The glory that was Ethiopia
This is an excerpt from the piece that I wrote for the Sub-Saharan Informer.I couldn’t link it as it isn’t online.
The topic may seem a little pretentious for such short article but I am hoping to expand it some time in the future.Veritas, I think this will resonate with some of the ideas you’ve raised.
For now, here you are.
Three decades after the country came around to the realization that the imperial era has irrevocably gone, a new, curious trend seems to be emerging.Books, songs, magazines, films, webpages, posters, and T-shirts are coming out in great numbers, carrying messages of past greatness, and loss of ‘those happy by-gone days.’
A cursory look at some of the films and plays that are being shown in the town may bear this out.One new Amharic film that was launched last week, March 30, ‘Icabod’, a Hebrew word meaning, ‘The glory has left’, pushes its dramatic exaggeration of melodramatic moments in word and image to recount how the country’s historic treasures taken oversees in the hands of collectors and are stored in Western museums.The viewer is inexorably dragged into a story of loss and redemption, as the fight between those ‘who commit an assault on thier country’s and those who try to stop it’ unfolds.How much this adaption represents or trivalizes the real facts could be a subject for debate but it is an interesting, telling example of the growing fascination with lost chattels and treasures.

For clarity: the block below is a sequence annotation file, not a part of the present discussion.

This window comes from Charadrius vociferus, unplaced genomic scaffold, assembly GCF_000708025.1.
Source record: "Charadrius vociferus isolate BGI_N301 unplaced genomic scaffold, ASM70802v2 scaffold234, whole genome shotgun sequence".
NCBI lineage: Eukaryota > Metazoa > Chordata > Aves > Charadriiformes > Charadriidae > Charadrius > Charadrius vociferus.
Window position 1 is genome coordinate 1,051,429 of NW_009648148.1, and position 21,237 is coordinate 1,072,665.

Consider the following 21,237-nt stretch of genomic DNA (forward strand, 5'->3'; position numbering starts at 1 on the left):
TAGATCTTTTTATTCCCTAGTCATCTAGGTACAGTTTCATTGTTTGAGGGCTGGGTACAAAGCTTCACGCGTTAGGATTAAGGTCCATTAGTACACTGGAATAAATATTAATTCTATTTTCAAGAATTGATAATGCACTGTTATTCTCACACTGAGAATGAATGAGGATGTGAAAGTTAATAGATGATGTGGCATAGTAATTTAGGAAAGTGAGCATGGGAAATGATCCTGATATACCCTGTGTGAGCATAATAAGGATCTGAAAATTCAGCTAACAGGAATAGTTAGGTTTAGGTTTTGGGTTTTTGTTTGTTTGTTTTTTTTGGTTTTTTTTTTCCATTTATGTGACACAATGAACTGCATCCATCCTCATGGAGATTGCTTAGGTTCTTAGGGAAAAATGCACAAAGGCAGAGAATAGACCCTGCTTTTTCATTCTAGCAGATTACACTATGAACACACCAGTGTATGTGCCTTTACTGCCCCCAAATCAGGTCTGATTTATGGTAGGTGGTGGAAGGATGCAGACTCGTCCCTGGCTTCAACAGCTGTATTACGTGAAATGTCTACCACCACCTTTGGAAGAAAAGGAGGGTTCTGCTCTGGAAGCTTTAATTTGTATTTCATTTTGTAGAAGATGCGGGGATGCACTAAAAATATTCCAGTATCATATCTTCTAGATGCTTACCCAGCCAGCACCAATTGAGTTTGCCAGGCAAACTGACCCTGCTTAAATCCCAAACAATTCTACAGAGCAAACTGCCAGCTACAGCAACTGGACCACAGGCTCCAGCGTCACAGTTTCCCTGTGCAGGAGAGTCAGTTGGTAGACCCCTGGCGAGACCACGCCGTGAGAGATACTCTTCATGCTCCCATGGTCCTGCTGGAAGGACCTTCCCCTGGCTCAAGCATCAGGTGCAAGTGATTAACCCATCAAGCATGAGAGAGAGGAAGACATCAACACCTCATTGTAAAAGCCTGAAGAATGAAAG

Another stage play that is drawing a huge audience at the City Hall celebrates one of Ethiopia’s prominent historical figures, Etege Taitu.The play by the renowned director, Getnet Eneyew, is by no means a one-off in the theatre landscape -neither as far as current trends are concerned, nor from a historical perspective-although the public interest that accompnied the play make it an oustanding example of popular cultures ‘ preoccupation with historical figures.
In a pattern that fits this picture, Tatek Tadesse, a talented film director who surprised us with his premier film, Gudifecha (Adoption), is also coming up with a new film, ‘The Return of Grace’ with a theme on the revival of the ancient Axumite civilizations.
But cinema and theatre are not the only mediums where people are using to vent these feelings.Some are waxing nostalgic on the attire they are wearing.It is not uncommon to see young people wearing T-shirts, with messages like ‘Wa Gize’ (Oh, those glorious days) and the picture of Emperor Haile Sellasie.
Of course, the Lion of Judah is the most noticeable figure, reappering in books, now and then, his picture hanging in shops, bars and even on taxis.
If you visit bookshops, you will see that there are around major six books on his life that came out in the last two years, including the new one “Talak Zemen, Talak Negus, Ye Aba Tekl, Ayse Haile Sellasie (Great Times, Great King, the Rein of Haile Sellassie) that was the light of the day two weeks ago.To a degree some are finding it excessive, in some circle, Haile Sellasie being idolized; his name, image and person held in almost sacred regard.So much so that, anyone who dares to make the slightest criticism of his reign is likely to get a rebuke of the strongest type from his fervent supporters.
Considering the fact that young people who are now in mid-thirties were born the year he was deposed and even those who are in thier forties have a dim and distant memory of him, the present generation’s fascination with him seem quite curious but looking at all these, one feel that, whatever the historical importance of Ethiopia’s last Emperor, his record is having something of a permanence, something of intensity.